I take it from your contributions to this blog that you might be a Native American. If so, I would think that it would be self-evident to you on how Americans are experts on over-consuming natural resources. We have spent years cheating the Native American population out of their fair share of the profits reaped from extracting resources from Native Territories.

We have consumed almost all of the oil that was under the Continental U.S. We overproduce corn that is subsidized by the U.S. Government. We exploit the natural resources of every country we occupy. Iraq (oil), Afghanistan (drugs), Latin America (Oil, food, cheap labor, etc,.) Central America (oil, drugs, cheap labor, toxic pollution dumping).

Anna, we have been exploiting cheap labor since our founding as a nation. African Slaves, Child and Woman labor, Mexican & Central American labor, Chinese labor, Latin American labor.

The IMF and World bank help facilitate private company ownership of public resources, especially in the western hemisphere. The WTO has laws that trump U.S. labor laws that allow corporations to sue if they feel that American laws make them "uncompetitive".

Please, it is an insult to YOUR intelligence to think that large companies and corporations are just "middle men" that provide us with what we ask for or demand.

This engineered financial crisis is meant to blackmail the government into propping up failed institutions that are "Too big to Fail". Ralph Nader wrote about this scenario over twenty years ago. Only the names have changed to protect the "sociopaths".

I will agree with you that people should spend less time with their heads in the bible, koran, torah, etc. I am personally an Agnostic. I have no need for dogma or doctrines.

As for the army, just think BlackWater and CIA. They answer to the President, not Congress. They are beyond and above anything resembling the "law".

Again, thank you for your posts and responses. Perhaps enough people will take the time to stop and look around before they just take someone else's word that the world is coming to an end if we don't bailout Wall Street and the Banks.

Best,
Vince


David H.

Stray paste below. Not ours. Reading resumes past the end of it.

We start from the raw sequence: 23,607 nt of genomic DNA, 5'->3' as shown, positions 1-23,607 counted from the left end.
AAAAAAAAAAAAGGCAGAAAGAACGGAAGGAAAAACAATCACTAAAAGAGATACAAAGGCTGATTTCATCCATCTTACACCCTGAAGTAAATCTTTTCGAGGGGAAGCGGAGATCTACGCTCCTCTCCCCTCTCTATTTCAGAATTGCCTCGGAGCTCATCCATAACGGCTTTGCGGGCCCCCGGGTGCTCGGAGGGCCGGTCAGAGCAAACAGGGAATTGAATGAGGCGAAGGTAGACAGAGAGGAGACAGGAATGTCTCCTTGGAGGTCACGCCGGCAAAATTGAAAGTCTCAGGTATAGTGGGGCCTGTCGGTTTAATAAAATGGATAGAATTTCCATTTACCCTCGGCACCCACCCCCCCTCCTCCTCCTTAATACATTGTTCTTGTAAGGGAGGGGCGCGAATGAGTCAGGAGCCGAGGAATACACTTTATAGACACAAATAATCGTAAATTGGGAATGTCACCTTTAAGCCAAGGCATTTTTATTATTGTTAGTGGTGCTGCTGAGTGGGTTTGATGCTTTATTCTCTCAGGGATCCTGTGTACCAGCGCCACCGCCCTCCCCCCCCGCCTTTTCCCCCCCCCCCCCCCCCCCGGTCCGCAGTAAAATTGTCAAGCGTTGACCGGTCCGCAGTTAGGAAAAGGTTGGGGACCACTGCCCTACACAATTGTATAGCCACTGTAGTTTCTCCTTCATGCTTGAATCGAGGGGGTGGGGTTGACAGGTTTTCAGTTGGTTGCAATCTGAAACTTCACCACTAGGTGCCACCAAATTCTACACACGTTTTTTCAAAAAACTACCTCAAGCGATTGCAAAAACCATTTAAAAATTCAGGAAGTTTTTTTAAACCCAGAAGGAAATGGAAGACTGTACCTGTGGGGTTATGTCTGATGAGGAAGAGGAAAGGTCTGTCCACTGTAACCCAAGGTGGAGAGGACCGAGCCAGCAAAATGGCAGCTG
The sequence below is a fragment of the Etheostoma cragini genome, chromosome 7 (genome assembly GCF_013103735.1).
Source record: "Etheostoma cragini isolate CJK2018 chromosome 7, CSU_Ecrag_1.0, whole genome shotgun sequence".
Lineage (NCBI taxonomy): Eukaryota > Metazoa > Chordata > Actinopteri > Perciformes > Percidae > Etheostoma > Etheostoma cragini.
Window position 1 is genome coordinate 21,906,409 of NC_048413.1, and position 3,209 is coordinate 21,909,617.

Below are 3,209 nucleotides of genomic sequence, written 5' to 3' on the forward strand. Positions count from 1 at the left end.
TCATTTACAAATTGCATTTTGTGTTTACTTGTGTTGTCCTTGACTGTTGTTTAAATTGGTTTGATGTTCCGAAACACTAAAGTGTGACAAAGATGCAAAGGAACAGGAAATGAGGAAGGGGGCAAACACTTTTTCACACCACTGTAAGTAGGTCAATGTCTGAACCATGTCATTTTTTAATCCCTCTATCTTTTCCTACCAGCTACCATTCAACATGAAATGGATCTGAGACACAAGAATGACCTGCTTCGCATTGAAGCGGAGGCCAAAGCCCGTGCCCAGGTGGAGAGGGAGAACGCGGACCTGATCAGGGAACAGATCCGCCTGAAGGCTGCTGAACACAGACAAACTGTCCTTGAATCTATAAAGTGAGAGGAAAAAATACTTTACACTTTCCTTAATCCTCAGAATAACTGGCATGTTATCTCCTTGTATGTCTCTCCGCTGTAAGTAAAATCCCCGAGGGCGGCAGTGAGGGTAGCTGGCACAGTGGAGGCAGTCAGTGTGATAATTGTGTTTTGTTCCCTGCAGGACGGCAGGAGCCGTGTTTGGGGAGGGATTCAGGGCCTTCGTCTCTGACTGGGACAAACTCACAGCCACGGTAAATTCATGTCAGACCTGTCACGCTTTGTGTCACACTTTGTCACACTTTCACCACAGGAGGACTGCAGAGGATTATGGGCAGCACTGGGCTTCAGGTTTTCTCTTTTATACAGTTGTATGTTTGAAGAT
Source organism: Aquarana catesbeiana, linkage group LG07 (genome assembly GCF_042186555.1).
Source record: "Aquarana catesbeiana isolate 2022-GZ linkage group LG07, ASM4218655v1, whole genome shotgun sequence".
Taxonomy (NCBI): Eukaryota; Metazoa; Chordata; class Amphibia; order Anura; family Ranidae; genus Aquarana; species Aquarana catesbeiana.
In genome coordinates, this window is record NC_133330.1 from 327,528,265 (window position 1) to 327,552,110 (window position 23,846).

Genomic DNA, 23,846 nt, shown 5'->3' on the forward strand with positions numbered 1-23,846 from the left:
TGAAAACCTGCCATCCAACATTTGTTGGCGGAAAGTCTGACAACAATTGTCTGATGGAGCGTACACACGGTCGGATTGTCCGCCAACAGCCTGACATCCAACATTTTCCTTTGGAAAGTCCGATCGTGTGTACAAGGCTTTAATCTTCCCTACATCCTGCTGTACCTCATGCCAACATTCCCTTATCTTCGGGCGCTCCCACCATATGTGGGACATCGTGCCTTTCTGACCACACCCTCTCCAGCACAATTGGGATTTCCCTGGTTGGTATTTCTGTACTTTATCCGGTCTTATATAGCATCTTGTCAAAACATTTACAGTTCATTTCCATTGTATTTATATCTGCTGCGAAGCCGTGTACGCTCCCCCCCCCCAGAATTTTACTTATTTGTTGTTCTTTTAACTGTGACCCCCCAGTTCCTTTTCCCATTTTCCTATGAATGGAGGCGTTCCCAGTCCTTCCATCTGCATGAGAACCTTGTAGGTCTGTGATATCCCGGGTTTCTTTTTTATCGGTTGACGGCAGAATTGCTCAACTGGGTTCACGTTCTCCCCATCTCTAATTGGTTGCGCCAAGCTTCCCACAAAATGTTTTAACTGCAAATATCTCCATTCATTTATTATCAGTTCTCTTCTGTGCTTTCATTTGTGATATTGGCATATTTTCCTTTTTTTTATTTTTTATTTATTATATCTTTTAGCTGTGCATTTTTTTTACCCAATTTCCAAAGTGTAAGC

BTW - Thanks for the references in your first post. I haven't read any Daly but it sounds like you've given me three to six months' more entertainment. The article was excellent - although too short!

David H
The guy who really understands what is happening right now is Dr. Michael Hudson, Rep. Dennis Kucinich’s economic policy advisor. Take a look at Hudson’s work on his web site http://michael-hudson.com and on http://www.globalresearch.ca/ (do a search). Hudson is really prolific. His web site doesn’t come close to covering all his output and he has a book coming out this summer. Take a look at Hudson’s work and, if you agree, add your name to a request to have him appear on Moyer’s show.

That said, I’ll take a shot at trying to answer your question. My problem with the “bad bank” solution is that the ‘banksters’ and Wall Street gamblers will succeed in converting their ‘toxic wastes’ –which they have acquired vast amounts of wealth by dumping onto for example pension funds – into (at least temporarily) good US government legal tender money. I’m not sure establishing the correlation you describe is possible. However, if it was, the action you suggest would be preferable to what has been proposed to date as I understand it; that is to do everything possible to insure mortgage debts remain in tact and just provide temporary assistance to struggling homeowners until the economy revives enough to allow them to service their debts without government assistance.

Under your suggestion, if the government owned the debt at least it would have the power to write it down. Just about every credible economist agrees recovery will only begin when today’s bad debts (or as some people call them “illegal bets”) are ‘forgiven’, ‘written down’, ‘purged’ or whatever you choose to call it. I do not share John Ullman’s faith in Bernake’s efforts. Possibly with the best of intentions, Bernake is concentrating above all else upon saving the banking system. That “infusion of money” Bernanke is pouring into the system is going to go somewhere. Dr. Hudson suggests it will go to a new feudal class of bankers, financiers and wealthy persons who have been benefiting from Wall Street’s financial engineering all along.